The per barrel price for the WTI grade of crude oil reached $85 on Friday—the highest price point yet this year as falling inventory levels spook the market.
WTI crude oil briefly reached $85 per barrel before sagging to $84.90 around 10:00 a.m. ET. The last time WTI traded at a level that high was November 2022.
For the day, WTI was trading up $1.33 per barrel, or 1.59%.
Brent crude oil was also trading up on the day, by $1.05 per barrel, or 1.21%, at $87.88—also a new 2023 record.
A big factor in the rising price of crude oil are the falling inventories in the United States, which dipped another 10.6 million barrels according to the Energy Information Administration for the week ending August 25.
Another contributing factor to strong oil prices is the OPEC+ alliance, which includes heavyweights Saudi Arabia and Russia. The duo has reached a deal concerning production cuts, for which Russia has said it will provide details next week. The market is weighing the likelihood that Saudi Arabia or Russia could extend or deepen their current production cuts. More analysts than not expect that Saudi Arabia will extend its 1 million bpd production cut into October.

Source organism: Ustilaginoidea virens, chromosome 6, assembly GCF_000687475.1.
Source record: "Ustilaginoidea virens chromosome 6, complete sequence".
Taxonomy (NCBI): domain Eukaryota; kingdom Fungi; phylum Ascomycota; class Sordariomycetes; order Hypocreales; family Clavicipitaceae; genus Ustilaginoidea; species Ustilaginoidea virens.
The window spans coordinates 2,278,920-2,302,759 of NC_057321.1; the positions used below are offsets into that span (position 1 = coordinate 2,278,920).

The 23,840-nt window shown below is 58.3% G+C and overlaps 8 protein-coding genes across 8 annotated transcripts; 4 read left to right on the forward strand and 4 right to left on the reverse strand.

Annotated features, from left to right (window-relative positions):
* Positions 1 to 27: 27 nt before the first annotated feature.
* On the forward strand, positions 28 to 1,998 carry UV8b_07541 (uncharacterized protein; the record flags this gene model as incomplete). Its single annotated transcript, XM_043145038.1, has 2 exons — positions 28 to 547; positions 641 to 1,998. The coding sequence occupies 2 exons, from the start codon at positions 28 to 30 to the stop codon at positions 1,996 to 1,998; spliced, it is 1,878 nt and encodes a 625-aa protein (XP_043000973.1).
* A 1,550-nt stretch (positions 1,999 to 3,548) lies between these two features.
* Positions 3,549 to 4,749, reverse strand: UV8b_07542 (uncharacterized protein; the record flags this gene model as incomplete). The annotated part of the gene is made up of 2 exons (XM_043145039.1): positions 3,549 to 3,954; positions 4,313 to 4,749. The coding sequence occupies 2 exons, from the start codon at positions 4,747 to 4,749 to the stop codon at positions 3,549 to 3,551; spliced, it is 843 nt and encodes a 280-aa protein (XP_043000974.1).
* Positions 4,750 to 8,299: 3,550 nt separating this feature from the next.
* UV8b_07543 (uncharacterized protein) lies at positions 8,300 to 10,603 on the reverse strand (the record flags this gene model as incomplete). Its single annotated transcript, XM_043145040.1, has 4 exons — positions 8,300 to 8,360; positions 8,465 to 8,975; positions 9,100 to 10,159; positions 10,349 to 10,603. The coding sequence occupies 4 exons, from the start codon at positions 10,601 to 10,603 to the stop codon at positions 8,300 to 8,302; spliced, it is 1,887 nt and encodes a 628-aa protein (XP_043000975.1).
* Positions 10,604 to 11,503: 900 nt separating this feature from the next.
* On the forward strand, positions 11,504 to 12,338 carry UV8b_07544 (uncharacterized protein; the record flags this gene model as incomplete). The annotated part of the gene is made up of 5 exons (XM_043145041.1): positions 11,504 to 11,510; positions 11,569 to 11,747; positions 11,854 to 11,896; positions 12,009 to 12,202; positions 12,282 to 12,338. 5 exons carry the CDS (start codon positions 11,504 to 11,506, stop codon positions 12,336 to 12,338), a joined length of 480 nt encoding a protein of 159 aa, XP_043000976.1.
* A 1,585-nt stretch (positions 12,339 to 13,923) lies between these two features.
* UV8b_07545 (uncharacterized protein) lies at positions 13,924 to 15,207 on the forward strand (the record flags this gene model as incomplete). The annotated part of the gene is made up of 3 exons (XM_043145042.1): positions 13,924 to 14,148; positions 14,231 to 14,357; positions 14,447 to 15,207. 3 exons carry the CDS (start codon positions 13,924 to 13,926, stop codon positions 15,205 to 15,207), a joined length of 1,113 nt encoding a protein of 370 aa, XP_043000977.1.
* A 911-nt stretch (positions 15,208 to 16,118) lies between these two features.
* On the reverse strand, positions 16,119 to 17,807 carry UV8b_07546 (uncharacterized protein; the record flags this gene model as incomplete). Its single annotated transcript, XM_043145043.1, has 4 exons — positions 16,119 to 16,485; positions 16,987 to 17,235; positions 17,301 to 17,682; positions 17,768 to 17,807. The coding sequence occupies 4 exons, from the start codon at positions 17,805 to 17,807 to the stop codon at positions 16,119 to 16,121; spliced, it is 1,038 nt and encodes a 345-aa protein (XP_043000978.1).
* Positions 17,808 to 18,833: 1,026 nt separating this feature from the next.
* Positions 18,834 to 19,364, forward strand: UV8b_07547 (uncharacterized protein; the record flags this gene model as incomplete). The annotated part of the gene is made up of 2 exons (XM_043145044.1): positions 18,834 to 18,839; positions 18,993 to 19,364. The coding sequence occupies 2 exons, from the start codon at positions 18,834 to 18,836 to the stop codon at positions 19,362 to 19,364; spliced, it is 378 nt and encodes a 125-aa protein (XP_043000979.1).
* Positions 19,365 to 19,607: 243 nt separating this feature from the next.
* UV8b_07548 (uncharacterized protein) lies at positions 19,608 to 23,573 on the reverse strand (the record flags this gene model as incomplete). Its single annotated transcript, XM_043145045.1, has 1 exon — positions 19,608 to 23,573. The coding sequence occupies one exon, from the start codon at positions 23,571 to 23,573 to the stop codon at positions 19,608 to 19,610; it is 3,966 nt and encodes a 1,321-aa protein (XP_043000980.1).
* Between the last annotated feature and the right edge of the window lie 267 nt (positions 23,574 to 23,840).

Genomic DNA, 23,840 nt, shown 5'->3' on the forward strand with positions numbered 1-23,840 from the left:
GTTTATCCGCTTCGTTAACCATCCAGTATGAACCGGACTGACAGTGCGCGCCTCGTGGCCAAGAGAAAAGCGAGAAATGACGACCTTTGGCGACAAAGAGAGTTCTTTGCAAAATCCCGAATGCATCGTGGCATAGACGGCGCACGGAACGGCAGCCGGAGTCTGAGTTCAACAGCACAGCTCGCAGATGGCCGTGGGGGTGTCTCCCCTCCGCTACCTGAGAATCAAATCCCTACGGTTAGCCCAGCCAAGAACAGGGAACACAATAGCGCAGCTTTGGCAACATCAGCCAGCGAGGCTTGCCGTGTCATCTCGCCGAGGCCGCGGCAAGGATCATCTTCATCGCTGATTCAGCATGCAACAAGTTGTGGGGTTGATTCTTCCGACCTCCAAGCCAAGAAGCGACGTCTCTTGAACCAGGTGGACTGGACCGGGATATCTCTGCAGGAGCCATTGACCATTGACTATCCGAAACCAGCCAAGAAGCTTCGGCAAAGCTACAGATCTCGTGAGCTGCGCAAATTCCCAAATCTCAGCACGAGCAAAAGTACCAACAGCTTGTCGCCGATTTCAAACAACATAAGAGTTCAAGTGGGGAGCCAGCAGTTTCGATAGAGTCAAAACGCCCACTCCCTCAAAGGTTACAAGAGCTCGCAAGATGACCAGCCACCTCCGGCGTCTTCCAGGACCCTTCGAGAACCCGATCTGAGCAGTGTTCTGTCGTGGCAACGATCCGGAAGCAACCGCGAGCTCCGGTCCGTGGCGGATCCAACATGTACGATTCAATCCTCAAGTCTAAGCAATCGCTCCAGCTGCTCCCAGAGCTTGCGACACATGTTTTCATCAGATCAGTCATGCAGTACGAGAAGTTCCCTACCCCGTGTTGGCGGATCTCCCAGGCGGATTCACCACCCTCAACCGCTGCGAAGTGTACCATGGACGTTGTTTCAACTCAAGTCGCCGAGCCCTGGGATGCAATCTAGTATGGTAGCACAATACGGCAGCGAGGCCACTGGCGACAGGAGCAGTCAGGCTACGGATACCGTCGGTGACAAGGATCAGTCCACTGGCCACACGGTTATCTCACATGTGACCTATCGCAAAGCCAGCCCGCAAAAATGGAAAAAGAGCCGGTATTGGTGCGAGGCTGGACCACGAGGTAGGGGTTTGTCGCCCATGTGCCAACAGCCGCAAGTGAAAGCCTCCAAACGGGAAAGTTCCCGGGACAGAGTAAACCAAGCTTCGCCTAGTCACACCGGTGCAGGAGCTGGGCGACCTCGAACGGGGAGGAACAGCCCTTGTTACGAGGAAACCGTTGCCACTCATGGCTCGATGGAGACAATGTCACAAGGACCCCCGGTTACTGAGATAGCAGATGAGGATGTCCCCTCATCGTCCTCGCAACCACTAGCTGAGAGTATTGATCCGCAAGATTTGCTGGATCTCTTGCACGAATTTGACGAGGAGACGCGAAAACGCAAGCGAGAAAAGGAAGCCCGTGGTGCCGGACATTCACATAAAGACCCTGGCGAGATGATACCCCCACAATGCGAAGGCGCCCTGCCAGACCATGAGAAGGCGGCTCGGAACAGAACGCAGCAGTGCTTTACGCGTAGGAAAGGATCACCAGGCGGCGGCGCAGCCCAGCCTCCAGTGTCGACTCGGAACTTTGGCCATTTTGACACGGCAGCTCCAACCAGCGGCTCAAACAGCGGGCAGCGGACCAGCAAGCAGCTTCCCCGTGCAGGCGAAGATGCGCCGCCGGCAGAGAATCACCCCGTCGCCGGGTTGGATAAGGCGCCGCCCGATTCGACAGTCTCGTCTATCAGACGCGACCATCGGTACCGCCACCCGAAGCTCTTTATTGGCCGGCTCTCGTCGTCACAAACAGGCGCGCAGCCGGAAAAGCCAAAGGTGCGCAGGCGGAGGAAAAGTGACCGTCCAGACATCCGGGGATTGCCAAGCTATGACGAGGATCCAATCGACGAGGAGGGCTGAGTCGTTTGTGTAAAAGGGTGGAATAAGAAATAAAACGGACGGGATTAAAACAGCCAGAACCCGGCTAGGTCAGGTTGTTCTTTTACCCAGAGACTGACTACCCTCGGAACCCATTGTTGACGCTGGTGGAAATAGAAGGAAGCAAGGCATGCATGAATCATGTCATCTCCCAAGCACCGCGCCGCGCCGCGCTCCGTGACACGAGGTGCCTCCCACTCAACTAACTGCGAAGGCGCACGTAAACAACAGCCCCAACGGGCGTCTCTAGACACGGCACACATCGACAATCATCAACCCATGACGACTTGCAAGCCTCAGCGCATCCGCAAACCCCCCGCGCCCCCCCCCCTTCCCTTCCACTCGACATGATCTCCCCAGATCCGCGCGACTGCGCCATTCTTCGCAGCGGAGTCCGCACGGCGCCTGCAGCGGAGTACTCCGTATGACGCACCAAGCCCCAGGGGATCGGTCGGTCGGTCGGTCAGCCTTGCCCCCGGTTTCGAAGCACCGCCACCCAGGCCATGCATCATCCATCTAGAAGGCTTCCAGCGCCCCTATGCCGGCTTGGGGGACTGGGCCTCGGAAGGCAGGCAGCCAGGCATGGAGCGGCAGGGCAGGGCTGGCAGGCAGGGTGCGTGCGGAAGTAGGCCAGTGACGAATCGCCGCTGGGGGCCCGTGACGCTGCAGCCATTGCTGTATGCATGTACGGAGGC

A third support under oil prices is the weakening dollar, which makes crude oil more affordable for non-dollar holders, thereby stimulating demand.
The price rise will make it more difficult for the Biden Administration to continue the painstakingly slow process of refilling the nation’s Strategic Petroleum Reserve, which has grown by an average of 600,000 barrels per week for the last few weeks, after draining 300 million barrels out of the SPR over the last few years.
Despite the 300 million barrels leaving the SPR and going into commercial inventories, crude oil inventories—excluding that in the SPR—are more than 100 million barrels shy of July 2020 levels.
By Julianne Geiger for Oilprice.com
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